Last year, Penn women’s foilist Laura Paragano fell just short of All-American status thanks to a loss to Columbia’s Abby Caparros-Janto on a questionable call in the NCAA championships.
Having attended arch-rival high schools in New Jersey, the two fencers have been pitted against each other many times over the years.
Paragano was “looking forward to claiming vengeance” when the Quakers host Brown and Columbia in the second round of Ivy Championships Sunday at Hutchinson Gymnasium.
But those plans were foiled when Caparros-Janto left the Lions before this season’s start.
Rather than a personal grudge match, the No. 10 women’s fencing team (9-4, 3-1 Ivy) will have to settle for an outside shot at the Ivy crown after winning three of its four matches last weekend.
Penn Fencing coach Andy Ma expects both the men’s and women’s teams to defeat Brown, but the Lions will pose a much bigger threat.
Injuries have kept the No. 7 men’s squad (12-3, 1-2) from fulfilling its full potential, as seniors and first team All-Ivy sabres Jonathan Berkowsky and Andrew Bielen will each miss a second consecutive week. Berkowsky has an injured knee, while Bielen sliced his hand on shattered glass last Saturday and was scheduled for surgery three days ago.
“I don’t know the inside story,” Ma said. “He must [have been] angry with something.”
In their places, freshmen foilist William Goldhirsch and epee Anthony Diepenbrock have been converted to sabre in practice, but they are not expected to enjoy tremendous success because each weapon requires a high degree of specialization.
Ma compared the difference between weapons to the difference between competing in high jump and long jump, while women’s captain and sabre Danielle Kamis channeled a Winter Olympics metaphor.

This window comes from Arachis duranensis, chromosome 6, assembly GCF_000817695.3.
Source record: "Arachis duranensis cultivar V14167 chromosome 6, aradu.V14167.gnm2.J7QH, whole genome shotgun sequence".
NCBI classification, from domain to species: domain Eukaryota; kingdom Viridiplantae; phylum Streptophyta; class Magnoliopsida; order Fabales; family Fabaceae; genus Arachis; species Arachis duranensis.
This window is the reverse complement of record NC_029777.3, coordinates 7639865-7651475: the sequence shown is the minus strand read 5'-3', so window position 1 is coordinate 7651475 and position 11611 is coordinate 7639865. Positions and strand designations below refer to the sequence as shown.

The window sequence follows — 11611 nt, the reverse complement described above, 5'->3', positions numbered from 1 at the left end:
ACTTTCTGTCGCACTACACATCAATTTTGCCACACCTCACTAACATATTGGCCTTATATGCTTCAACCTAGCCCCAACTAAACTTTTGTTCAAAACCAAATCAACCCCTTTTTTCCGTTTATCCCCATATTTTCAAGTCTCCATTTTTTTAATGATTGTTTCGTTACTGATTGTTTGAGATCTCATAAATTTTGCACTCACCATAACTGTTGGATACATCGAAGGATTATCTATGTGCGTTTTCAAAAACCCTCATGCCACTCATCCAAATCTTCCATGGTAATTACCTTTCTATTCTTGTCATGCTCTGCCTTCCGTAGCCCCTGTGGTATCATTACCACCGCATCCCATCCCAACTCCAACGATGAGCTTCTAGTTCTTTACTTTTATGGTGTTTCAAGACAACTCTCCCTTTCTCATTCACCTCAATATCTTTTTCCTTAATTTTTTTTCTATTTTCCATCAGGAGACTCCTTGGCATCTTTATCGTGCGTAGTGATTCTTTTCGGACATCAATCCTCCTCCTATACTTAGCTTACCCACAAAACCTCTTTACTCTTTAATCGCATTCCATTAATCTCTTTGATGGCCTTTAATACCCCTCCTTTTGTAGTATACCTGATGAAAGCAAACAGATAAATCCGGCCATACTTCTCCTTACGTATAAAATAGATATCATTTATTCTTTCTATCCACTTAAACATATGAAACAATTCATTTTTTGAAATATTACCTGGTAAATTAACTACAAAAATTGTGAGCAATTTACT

“If you can be a good skier, you can’t [necessarily] snowboard, but it’s still going down a mountain,” she explained.
The injuries leave freshman phenom Evan Prochniak, who is closing in on an Ivy first-team selection of his own, as the lone stalwart at sabre. Prochniak’s quick hand-eye coordination and tall frame helped him finish 7-2 against Harvard, Princeton and Yale last weekend.
For Kamis, home-field advantage might be an important factor. The junior suffered side effects last week from a prescription motion-sickness medication she took before the seven-hour bus ride to Ithaca.
“It said, ‘it may cause drowsiness,’” Kamis said. “It definitely affected my reaction time.”
She will need to be back at the top of her game when she faces Columbia’s Daria Schneider, who won a national championship in 2007 and who Kamis called one of the world’s top three women’s sabres.
On the men’s side, all of Columbia’s superstar foilists are either injured or competing in the World Cup, which should give the Quakers an advantage.
“On paper, [their remaining foilists] are not that strong,” sophomore foilist Zane Grodman said. “But then again, anything can happen at Ivies.”
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